The history of Ireland is written in stone—crumbling stone—in the ancient walls and castles and cottages and churches dotted all across her landscape. I find them constantly fascinating, which I’m sure has something to do with the fact that I came here from a country that wasn’t covered in such tangible monuments to the past. When I look at them, they remind me that life is short, history is long, and the possessions and power that humans collect here on earth are only temporary.
Last week, our family stumbled across the ruined mansion of a man who was powerful and important, in the extreme. It was enormous. Even in ruins, it still impresses. But among the ruins, there was a statue that had toppled from its place in the Big Wind of 1839, and when it fell, the head broke off and was never recovered. Psalm 146 tells us to put our trust in the Lord, not in the power of mortal princes. I don’t think I’ve ever seen a more vivid picture of this warning than that statue of a man who was the head of all of Ireland, whose head has never been recovered. As I thought about what we had seen, I wrote this poem:
Continue reading The Headless Head Of Ireland
The weather is warmer now, and that means the cranes have sprouted. Some of the fields near us are starting to bloom with new houses and factories. It’s always interesting to watch them grow, but I have to admit that sometimes the process puzzles me. The diggers come in first and push dirt around for ages in ways that seem pointless and confusing, and then there are pipes and concrete pillars and none of it looks like anything I would have expected until the walls start going up and then suddenly I start to recognise the shape of what the builders knew all along. None of it was pointless. Every pillar and digger was directed towards the blueprint of a final product that started in the imagination of the architect, and will finish in a tangible reality that people can live or work in. Just because I don’t see or understand the plan doesn’t mean it doesn’t exist. It just means that I’m not the architect.
Continue reading The Blueprints I Haven’t Seen
If you really want a loyal friend
Then find someone who’s loyal when
The friend they’re being loyal to
If you want a friend to keep your secret
Find someone who will not gossip
Even if the one who asked them to
Continue reading If They’ll Do It For You, They’ll Do It To You
Evidently I don’t have a strong stomach, because the last time I went fishing at sea I got sick. I know fishing trips are famous for being exaggerated, but I’ll be honest with you: there was no storm. It was a normal day, with normal waves, and we didn’t even go far out to sea. Still, as the boat continually shifted, my insides rebelled against me in slow motion. It was getting harder and harder to focus on my fishing line or the conversation going on around me. I felt bad. All I wanted was for the floor to stop moving—was that so much to ask? Thankfully, I was with an experienced fisherman who gave me helpful advice: “Look at the shore,” he said, “it will give you a reference point, and help you be able to roll with the waves.” I could tell he knew what he was talking about, because he had no trouble at all moving confidently around the constantly rocking boat.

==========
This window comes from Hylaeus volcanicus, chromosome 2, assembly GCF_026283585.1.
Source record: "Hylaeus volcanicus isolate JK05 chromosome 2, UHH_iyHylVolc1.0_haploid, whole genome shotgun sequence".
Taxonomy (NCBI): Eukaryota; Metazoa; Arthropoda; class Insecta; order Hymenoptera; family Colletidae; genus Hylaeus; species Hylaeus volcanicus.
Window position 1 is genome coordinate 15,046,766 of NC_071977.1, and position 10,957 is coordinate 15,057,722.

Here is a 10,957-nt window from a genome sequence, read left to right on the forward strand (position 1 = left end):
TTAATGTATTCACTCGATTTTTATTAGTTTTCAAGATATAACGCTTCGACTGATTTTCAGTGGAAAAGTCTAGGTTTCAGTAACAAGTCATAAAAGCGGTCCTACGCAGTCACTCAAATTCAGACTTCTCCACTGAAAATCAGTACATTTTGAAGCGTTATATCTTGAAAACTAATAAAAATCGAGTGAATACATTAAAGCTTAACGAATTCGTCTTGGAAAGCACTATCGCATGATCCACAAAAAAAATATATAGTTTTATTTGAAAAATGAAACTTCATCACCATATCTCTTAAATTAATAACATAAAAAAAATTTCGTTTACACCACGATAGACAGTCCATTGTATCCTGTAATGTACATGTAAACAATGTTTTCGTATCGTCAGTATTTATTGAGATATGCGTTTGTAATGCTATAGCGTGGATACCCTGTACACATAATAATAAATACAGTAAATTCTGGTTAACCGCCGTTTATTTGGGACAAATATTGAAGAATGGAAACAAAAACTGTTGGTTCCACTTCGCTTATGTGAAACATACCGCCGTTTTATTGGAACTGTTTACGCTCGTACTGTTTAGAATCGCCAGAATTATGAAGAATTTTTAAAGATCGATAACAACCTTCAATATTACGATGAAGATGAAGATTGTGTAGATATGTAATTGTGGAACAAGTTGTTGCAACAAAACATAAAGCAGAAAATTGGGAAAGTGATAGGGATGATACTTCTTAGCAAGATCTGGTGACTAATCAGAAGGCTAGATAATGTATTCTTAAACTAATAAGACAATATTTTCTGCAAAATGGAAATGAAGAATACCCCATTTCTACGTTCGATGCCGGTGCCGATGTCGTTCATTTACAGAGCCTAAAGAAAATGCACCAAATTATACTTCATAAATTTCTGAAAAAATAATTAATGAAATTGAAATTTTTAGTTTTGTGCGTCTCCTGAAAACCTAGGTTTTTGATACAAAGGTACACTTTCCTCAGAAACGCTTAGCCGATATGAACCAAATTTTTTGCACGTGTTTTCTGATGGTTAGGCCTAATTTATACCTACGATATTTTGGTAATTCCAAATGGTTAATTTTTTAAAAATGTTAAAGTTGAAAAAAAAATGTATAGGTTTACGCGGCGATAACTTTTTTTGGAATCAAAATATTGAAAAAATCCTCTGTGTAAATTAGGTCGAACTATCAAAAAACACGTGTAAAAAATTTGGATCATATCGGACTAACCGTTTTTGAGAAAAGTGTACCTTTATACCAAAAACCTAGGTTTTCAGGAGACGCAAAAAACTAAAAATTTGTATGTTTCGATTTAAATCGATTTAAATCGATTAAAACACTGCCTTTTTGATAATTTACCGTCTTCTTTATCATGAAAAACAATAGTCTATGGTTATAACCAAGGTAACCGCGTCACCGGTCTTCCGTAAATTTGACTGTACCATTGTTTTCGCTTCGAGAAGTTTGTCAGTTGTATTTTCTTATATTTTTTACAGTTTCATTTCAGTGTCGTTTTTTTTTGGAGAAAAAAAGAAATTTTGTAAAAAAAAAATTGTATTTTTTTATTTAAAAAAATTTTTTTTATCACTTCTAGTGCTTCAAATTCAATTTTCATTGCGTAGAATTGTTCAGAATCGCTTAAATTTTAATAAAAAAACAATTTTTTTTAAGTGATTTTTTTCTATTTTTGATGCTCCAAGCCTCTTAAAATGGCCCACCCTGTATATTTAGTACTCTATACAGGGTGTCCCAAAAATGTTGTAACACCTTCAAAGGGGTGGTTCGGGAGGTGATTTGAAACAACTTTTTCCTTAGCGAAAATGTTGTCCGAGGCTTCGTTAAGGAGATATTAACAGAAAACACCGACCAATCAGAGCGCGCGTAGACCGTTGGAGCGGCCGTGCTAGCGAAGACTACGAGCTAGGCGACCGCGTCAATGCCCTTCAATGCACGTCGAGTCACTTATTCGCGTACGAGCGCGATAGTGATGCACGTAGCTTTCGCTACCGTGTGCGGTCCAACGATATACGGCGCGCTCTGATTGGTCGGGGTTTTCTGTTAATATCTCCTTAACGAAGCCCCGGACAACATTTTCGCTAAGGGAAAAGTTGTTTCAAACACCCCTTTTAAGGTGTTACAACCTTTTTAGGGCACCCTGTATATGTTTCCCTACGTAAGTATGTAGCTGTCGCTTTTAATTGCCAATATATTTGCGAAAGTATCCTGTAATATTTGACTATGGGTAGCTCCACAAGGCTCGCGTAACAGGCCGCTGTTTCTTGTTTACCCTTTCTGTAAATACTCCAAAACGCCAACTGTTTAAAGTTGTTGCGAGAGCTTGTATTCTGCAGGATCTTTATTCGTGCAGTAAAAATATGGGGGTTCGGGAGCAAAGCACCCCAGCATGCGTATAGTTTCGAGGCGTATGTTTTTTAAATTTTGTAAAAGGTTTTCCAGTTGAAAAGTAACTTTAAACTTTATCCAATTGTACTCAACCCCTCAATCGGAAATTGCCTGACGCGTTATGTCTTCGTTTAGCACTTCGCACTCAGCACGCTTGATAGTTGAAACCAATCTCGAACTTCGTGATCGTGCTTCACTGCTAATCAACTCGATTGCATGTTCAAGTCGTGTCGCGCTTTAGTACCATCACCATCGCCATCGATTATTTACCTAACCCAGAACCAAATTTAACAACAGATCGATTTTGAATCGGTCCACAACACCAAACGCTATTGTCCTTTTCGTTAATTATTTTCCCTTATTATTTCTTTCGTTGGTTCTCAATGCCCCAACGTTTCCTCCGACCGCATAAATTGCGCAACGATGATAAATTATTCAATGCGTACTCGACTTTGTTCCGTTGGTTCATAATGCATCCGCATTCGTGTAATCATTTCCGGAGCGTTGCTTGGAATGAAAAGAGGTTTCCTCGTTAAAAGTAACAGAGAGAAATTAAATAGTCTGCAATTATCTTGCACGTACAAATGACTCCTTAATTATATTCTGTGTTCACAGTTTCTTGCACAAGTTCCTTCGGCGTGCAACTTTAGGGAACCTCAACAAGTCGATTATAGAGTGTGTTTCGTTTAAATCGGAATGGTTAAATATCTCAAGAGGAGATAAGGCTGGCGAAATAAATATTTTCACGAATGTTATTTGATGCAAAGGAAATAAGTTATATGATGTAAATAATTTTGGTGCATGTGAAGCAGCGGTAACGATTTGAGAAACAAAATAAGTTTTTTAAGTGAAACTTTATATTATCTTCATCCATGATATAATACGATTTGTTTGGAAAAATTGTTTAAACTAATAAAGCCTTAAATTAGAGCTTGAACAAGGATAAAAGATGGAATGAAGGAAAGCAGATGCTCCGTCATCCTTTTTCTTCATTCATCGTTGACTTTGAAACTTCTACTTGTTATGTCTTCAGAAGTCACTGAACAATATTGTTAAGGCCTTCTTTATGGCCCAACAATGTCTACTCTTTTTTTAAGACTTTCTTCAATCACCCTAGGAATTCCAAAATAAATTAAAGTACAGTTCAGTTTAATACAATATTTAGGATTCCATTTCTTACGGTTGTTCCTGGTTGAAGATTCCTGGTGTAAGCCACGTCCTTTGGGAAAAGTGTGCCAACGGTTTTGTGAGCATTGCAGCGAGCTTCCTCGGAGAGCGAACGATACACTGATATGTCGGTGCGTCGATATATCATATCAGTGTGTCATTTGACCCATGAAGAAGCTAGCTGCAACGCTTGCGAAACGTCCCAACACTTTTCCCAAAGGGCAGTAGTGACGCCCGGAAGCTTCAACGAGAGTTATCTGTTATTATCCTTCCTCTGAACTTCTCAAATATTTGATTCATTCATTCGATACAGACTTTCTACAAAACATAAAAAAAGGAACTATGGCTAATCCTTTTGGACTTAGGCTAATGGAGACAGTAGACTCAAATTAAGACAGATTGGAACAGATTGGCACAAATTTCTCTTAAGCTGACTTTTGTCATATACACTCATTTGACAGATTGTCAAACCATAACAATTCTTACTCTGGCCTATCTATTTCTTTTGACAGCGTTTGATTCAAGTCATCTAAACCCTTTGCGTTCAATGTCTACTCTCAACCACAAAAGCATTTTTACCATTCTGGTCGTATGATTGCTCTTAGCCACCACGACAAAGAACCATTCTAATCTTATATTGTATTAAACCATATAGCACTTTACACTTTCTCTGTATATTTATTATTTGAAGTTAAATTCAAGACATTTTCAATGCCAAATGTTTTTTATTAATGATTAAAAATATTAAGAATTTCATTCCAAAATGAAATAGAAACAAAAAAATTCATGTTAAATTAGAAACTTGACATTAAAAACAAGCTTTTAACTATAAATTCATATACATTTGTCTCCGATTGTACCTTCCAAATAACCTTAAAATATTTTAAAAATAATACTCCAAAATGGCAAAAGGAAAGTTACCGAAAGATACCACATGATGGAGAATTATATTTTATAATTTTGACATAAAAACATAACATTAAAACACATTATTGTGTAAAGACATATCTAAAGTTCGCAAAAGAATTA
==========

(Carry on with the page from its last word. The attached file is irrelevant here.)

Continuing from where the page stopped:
Continue reading The Fisherman’s Advice
This is a poem about confidence. Not confidence in myself, my abilities, or my circumstances, but confidence in God and in his good promises for those who belong to him:
When there is all and only need
Flowing freely out of me
The answer of my heart will be:
“Now we will see what God will do” Continue reading Now We Will See What God Will Do
This poem is inspired by Psalm 146 and by the year 2020:
Do not put your trust in princes
Do not hang your hopes on them
Their power and their prominence
Will soon come to an end
They will promise you security
(They always have a plan)
But if they save the future
It will soon need it again Continue reading Do Not Put Your Trust In Princes (A Poem)
Halloween is coming soon, but I’m not interested. The celebration of demons and death has never held much attraction for me, but this year the holiday seems especially out of place: haven’t we had enough to scare us already in 2020? Who needs a horror film, when we have the news? Brexit, which would normally dominate European headlines, has taken a back seat to Coronavirus, and then of course there’s my own homeland, the (Dis)United States of America, trying to hold an election like Jerry Springer used to try to interview guests. When the world isn’t panicking, it’s angry. When it isn’t angry, it’s panicking. It’s a rollercoaster that refuses to end.
Continue reading Anger, Panic, And The Psalms
The longer I live on this planet, the more I’ve been forced to learn the art of dealing with death. There were no classes on this in school, but I have a teacher who refuses to be ignored: Experience. Attendance is mandatory. One after another, with increasing regularity, the funerals come. During the service, those of us who remain remind each other of God’s promises, eternal life and resurrection, Heaven and perfect rest and happiness for all eternity. The crowd pauses to make time for prayers and Scripture while death is in the room, before life moves on. But life does move on, and then many of the same people who spoke of the promises go back to ignoring death. Along with him, many also ignore the God who made the promises.
Continue reading If God Can Be Trusted With Death, He Can Be Trusted With Life